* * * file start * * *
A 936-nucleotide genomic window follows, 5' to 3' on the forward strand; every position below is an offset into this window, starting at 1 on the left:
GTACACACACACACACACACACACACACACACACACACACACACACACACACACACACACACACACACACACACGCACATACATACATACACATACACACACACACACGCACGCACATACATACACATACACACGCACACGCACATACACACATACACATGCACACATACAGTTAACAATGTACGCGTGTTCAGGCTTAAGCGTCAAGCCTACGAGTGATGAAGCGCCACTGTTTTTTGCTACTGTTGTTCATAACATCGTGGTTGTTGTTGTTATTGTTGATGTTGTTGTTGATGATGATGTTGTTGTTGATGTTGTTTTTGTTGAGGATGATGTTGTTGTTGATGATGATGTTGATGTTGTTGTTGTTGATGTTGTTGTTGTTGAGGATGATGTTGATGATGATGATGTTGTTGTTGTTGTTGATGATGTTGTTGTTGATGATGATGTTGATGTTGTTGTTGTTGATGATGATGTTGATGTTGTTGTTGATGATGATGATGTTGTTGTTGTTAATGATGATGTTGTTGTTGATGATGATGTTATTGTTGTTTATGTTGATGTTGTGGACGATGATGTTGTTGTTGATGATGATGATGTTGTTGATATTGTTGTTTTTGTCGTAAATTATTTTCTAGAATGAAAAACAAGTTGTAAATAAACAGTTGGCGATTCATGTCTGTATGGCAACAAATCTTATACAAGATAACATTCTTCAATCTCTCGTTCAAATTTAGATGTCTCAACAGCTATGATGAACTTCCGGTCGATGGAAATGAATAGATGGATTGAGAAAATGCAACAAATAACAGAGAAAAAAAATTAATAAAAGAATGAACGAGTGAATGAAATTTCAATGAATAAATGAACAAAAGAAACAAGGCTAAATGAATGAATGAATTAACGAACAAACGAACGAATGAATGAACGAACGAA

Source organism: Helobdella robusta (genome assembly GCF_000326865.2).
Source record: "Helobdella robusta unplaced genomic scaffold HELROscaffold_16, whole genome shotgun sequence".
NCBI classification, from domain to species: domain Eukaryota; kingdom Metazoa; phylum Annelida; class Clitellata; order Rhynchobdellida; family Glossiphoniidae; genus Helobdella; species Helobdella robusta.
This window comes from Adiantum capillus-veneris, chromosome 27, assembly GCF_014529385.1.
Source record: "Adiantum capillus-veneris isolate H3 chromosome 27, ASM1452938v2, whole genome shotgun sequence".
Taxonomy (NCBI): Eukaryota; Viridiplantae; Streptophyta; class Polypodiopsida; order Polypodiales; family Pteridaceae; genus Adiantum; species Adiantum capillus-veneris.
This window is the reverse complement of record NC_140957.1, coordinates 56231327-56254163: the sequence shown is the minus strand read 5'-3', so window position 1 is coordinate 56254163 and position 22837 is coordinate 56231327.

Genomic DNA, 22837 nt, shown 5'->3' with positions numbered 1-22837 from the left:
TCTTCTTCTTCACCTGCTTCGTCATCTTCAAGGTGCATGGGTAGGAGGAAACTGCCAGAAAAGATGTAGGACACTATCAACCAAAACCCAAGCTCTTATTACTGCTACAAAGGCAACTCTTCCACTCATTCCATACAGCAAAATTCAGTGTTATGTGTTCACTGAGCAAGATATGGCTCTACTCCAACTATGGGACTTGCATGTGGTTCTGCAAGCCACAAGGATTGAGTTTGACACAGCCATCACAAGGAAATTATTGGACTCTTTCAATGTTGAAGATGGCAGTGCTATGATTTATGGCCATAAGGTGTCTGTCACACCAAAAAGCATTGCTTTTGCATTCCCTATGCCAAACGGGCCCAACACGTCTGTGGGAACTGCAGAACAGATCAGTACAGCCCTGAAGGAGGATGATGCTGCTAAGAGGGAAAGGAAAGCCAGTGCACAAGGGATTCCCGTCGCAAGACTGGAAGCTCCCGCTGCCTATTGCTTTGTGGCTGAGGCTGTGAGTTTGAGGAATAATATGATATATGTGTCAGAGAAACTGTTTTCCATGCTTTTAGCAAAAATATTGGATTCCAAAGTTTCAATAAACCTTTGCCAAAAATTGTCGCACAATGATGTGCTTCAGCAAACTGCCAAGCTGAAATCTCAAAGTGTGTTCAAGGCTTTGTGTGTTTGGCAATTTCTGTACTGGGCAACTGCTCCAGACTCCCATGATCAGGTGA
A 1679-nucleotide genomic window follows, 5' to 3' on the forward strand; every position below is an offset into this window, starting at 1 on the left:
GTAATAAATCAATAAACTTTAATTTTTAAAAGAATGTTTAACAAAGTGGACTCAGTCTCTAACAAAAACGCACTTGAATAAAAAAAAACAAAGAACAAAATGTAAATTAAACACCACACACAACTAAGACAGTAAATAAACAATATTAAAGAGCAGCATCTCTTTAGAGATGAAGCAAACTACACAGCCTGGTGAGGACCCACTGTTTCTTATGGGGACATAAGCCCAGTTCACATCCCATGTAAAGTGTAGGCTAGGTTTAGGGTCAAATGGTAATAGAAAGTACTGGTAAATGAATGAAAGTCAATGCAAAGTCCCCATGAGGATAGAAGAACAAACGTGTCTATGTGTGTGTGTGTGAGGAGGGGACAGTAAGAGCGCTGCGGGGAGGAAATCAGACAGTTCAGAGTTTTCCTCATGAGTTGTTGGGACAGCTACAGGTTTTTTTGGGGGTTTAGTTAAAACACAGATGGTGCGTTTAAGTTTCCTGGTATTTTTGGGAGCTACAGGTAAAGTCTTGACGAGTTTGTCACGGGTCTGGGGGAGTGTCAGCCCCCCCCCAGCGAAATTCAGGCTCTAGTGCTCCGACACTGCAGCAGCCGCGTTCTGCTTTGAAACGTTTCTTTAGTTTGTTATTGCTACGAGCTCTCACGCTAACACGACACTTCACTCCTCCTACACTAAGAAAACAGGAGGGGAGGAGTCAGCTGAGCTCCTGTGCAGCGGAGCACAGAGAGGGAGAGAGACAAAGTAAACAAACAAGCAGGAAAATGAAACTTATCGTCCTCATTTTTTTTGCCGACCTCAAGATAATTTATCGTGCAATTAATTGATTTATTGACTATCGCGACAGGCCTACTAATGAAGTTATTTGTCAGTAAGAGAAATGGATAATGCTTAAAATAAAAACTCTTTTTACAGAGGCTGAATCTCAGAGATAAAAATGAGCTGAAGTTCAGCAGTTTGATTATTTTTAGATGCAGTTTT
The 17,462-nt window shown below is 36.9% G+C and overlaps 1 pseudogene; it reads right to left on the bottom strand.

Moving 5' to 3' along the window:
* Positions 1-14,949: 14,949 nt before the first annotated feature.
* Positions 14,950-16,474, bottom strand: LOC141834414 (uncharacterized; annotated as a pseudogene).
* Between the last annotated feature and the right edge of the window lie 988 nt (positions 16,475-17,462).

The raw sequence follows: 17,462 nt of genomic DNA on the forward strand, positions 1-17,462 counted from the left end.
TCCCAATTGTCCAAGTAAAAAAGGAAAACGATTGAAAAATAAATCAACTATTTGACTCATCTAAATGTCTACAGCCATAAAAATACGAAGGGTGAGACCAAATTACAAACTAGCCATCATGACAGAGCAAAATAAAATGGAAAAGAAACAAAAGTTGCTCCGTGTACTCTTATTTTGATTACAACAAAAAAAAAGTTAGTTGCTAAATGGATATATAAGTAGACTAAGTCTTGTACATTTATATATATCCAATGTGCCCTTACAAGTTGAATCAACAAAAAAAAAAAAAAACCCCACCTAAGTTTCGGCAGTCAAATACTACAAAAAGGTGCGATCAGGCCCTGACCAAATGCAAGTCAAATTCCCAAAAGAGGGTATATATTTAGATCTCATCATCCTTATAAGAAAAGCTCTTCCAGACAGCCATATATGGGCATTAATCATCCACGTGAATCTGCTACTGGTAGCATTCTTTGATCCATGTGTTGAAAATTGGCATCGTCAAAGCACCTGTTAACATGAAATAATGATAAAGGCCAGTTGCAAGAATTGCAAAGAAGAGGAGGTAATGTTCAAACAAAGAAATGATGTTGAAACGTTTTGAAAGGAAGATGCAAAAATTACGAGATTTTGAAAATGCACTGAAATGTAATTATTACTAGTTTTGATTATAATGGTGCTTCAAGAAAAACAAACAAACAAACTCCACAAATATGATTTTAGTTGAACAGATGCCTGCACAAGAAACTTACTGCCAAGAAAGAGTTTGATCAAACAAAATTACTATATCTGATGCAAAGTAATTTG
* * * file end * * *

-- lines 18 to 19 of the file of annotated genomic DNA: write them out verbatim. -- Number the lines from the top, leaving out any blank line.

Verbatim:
* Between the last annotated feature and the right edge of the window lie 988 nt (positions 16,475-17,462).

The raw sequence follows: 17,462 nt of genomic DNA on the forward strand, positions 1-17,462 counted from the left end.